To follow the original Lincoln Highway route, stay on Bloomington Road (straight) to Marion, a fast-growing suburb of Cedar Rapids and the original county seat of Linn County before it moved to Cedar Rapids in 1921. It was then that the Lincoln Highway was re-designated via Mt. Vernon Road into southern Cedar Rapids directly. For the original 1913 route head to Marion and join Business U.S. 151/7th Street. While in Marion, check out the Granger House Museum right near downtown; it’s a restored home dating back to the 1870s. Tours of it and the unique brick carriage house – the only one of its kind in the Midwest – will reveal plenty of artifacts from the late 1800s related to daily life, horses, dairying, and farming. In Marion, head south/west on Business U.S. 151, also known at 7th Street.
Following Business U.S. 151 you enter Cedar Rapids right by the Best Western PLUS Longbranch Hotel & Convention Center, which has a cool and unusual layout, including the Longbranch Restaurant & Lounge, an attached full-service gym, and a skywalk connecting them all! It is located one block off the Lincoln Highway route via “Twixt Town Road.” Right by the Best Western, U.S. 151 becomes 1st Street NE and heads into the city.
With 128,000 residents, Cedar Rapids is the largest city along the Lincoln Highway in Iowa, and the second largest city in the state. Counting suburbs like Marion, Hiawatha, and surrounding towns in the metro, Cedar Rapids anchors an area of over one quarter million people. Whether arriving downtown from the 1913-1921 route (via 1st Street NE/Business U.S. 151) or Mt. Vernon Road on the south side (1921-1940s), you’ll find yourself in the heart of a city with lots to see and do. When you arrive, the city just might smell like cereal, owning to huge Quaker Oats plants near downtown. Cedar Rapids’ downtown bustles with shops, theatres, restaurants, museums, and event activities, in part because of a robust business base and in part because of nearby Coe College, which adds 1,300 students to the downtown vibe.
Cedar Rapids has a sizable arts and culture scene. The Cedar Rapids Museum of Art features 63,000 square feet of exhibits, paintings, and contemporary art, including featured exhibits on Marvin Cone, Ann Royer, Bertha Jacques, and Grant Wood. Wood’s original studio, where he painted American Gothic¸ is only three blocks away and is also part of the museum. For theatre, you’ll find the Paramount Theatre and Theatre Cedar Rapids. The city’s and county’s history is explored in detail at the Carl & Mary Koehler History Center, Further south is the African American Museum of Iowa, which chronicles the history of African-American culture in the state – which goes further than many might think.
Trivia: Cedar Rapids is the birthplace for quite a few famous actors, including Bobby Driscoll, Ashton Kutcher, Elijah Wood, and Ron Livingston of Office Space fame.
Just southeast of downtown centered along 16th Avenue SW and spanning the Cedar River is the New Bohemia District (“NewBo” for short) and Czech Village. This area is home to the traditional Czech and Slovak settlers, who gathered in Cedar Rapids as far back as 1852. The district is in the midst of revitalization and hosts shops, numerous artists’ studios, ethnic markets, restaurants, and events. Annual events include Houby Days (featuring mushrooms, “Houby” being the Czech word for them), EcoFest, NewBo Arts Fest, Czech Fall Festival, and Old Prague Christmas Market.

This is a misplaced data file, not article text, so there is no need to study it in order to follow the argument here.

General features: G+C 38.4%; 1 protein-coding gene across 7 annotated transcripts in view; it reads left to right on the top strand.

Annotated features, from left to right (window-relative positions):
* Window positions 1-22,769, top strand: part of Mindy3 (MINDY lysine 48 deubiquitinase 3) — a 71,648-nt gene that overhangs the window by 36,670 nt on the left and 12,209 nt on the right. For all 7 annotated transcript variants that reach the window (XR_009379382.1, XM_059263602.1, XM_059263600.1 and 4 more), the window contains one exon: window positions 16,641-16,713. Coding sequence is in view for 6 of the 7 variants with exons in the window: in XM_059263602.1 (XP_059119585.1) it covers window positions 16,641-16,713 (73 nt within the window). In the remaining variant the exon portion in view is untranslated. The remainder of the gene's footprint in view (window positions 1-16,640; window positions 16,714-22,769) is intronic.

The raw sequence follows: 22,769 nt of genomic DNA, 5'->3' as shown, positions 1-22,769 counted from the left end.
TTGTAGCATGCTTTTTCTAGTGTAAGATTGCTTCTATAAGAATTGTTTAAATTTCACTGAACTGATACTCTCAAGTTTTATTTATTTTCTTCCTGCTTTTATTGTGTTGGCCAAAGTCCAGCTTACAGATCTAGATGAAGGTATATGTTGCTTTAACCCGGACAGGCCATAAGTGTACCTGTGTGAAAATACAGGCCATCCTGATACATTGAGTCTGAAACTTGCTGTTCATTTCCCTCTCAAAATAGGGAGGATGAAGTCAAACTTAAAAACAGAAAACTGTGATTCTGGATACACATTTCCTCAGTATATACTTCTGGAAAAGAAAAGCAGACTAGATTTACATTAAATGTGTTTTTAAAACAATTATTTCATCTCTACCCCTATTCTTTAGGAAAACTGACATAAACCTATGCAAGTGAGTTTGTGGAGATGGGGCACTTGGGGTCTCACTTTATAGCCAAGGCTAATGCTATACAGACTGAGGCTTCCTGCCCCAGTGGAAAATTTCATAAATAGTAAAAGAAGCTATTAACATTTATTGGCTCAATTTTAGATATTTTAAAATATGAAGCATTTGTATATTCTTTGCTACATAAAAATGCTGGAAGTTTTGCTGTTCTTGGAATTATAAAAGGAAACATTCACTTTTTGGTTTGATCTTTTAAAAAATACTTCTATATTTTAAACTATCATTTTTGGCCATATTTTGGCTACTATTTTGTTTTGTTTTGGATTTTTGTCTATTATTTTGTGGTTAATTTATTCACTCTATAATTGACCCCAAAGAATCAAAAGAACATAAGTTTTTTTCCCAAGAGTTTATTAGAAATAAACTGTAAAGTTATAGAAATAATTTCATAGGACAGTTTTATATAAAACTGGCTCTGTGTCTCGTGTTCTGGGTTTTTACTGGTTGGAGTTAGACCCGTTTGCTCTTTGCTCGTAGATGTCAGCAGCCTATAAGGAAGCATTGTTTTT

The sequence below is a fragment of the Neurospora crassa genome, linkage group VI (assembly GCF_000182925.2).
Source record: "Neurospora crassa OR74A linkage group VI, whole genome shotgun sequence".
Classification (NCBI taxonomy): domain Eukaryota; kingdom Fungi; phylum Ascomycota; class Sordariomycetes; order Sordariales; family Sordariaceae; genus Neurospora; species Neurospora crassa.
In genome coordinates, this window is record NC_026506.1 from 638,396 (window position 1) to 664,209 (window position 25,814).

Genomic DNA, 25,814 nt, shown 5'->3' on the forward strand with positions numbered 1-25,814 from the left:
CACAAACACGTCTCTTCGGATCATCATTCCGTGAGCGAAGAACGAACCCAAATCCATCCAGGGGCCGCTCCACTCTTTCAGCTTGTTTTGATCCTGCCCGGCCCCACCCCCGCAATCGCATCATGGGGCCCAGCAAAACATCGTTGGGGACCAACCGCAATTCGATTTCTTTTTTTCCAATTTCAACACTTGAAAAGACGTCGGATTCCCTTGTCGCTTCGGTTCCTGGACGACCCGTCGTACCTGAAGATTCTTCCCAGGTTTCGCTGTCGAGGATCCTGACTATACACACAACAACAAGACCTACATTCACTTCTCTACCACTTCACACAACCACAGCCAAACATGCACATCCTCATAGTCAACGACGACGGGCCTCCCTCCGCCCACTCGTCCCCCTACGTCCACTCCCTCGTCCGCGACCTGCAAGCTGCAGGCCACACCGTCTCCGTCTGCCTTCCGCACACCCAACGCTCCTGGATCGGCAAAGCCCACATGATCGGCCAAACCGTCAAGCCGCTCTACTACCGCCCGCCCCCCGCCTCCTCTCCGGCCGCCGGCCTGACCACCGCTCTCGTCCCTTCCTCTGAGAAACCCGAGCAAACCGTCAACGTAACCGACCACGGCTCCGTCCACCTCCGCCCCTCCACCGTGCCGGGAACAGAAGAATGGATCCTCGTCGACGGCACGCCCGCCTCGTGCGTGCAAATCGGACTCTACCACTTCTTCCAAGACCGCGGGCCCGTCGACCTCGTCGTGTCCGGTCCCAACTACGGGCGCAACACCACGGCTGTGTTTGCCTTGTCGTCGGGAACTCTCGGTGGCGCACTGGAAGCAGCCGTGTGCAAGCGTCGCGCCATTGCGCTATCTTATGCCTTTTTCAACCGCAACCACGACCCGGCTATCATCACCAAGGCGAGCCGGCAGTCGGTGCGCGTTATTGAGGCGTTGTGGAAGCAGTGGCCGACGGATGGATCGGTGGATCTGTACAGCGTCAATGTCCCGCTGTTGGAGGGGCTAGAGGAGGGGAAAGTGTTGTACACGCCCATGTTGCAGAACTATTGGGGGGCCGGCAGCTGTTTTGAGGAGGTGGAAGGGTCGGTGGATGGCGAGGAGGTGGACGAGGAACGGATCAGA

The National Czech & Slovak Museum & Library anchors the district; you can visit the museum and then stroll across the Cedar River on the nearby “Lions Bridge.” If a malted beverage is in order, feel free to “czech” out the Lion Bridge Brewery in the heart of the district; they brew eight to 12 beers along with a popular ginger hibiscus soda. Over the Lion Bridge towards downtown, you’ll find the NewBo City Market, filled with produce and arts and crafts vendors; it’s a nice complement to the traditional downtown Farmers’ Market in Cedar Rapids, which runs on weekends and has offerings fresh from area farms.
On the northwest side of Cedar Rapids just past the Best Western Cooper’s Mill Hotel, check out Ushers Ferry Historic Village, home to over 20 historic buildings depicting life in rural Iowa during the 1890-1910 era (hint: no Internet back then, but people did take pictures of food). It’s located in Seminole Valley Park along the Cedar River. Early Islamic settlers started arriving in Cedar Rapids during this era too, and what they built on the city’s northwest side is now the oldest Islamic mosque in the U.S. Completed in 1934, the Mother Mosque of America is smaller than many mosques and is located in a residential neighborhood a few blocks from the Cedar River. It is available for tours and also serves as the Islamic Cultural & Heritage Center for Iowa.
If you want a taste of 19th and 20th century residential splendor, check out the Brucemore Mansion, home to several of the city’s wealthiest families over a 100-year span. These families were very active in community support and also used their home as a cultural and art center. Today, the Queen Anne-style mansion anchors a 26-acre estate with formal gardens, a children’s garden, ponds, orchards, and woodlands.
And finally, Cedar Rapids has a good share of sports to check out. The Cedar Rapids Kernels have been playing minor league baseball since 1962 and are affiliated with the Minnesota Twins. The Cedar Rapids RoughRiders are a USHL hockey team, and the Cedar Rapids Titans play pro football with the Indoor Football League. Plenty of statewide junior and school tournaments happen here too, so there’s never a shortage of things happening.